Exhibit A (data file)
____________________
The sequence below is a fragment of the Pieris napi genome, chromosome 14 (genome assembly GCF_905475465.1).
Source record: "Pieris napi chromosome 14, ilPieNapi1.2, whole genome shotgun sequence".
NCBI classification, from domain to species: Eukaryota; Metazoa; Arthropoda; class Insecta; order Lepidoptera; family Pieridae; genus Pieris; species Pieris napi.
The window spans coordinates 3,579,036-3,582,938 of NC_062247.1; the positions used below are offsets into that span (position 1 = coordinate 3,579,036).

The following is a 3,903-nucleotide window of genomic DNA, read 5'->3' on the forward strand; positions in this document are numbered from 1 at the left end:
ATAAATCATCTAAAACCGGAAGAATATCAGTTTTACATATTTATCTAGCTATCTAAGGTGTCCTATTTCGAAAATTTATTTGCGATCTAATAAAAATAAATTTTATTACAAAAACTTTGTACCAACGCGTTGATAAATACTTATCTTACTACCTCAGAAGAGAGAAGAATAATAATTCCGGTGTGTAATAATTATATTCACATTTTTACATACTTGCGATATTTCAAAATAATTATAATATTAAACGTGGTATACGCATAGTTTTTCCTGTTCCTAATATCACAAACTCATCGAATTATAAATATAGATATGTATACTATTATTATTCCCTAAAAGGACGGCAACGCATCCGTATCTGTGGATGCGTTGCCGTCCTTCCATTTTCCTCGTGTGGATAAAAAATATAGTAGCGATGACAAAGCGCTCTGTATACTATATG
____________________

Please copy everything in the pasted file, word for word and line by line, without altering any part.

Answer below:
The sequence below is a fragment of the Pieris napi genome, chromosome 14 (genome assembly GCF_905475465.1).
Source record: "Pieris napi chromosome 14, ilPieNapi1.2, whole genome shotgun sequence".
NCBI classification, from domain to species: Eukaryota; Metazoa; Arthropoda; class Insecta; order Lepidoptera; family Pieridae; genus Pieris; species Pieris napi.
The window spans coordinates 3,579,036-3,582,938 of NC_062247.1; the positions used below are offsets into that span (position 1 = coordinate 3,579,036).

The following is a 3,903-nucleotide window of genomic DNA, read 5'->3' on the forward strand; positions in this document are numbered from 1 at the left end:
ATAAATCATCTAAAACCGGAAGAATATCAGTTTTACATATTTATCTAGCTATCTAAGGTGTCCTATTTCGAAAATTTATTTGCGATCTAATAAAAATAAATTTTATTACAAAAACTTTGTACCAACGCGTTGATAAATACTTATCTTACTACCTCAGAAGAGAGAAGAATAATAATTCCGGTGTGTAATAATTATATTCACATTTTTACATACTTGCGATATTTCAAAATAATTATAATATTAAACGTGGTATACGCATAGTTTTTCCTGTTCCTAATATCACAAACTCATCGAATTATAAATATAGATATGTATACTATTATTATTCCCTAAAAGGACGGCAACGCATCCGTATCTGTGGATGCGTTGCCGTCCTTCCATTTTCCTCGTGTGGATAAAAAATATAGTAGCGATGACAAAGCGCTCTGTATACTATATG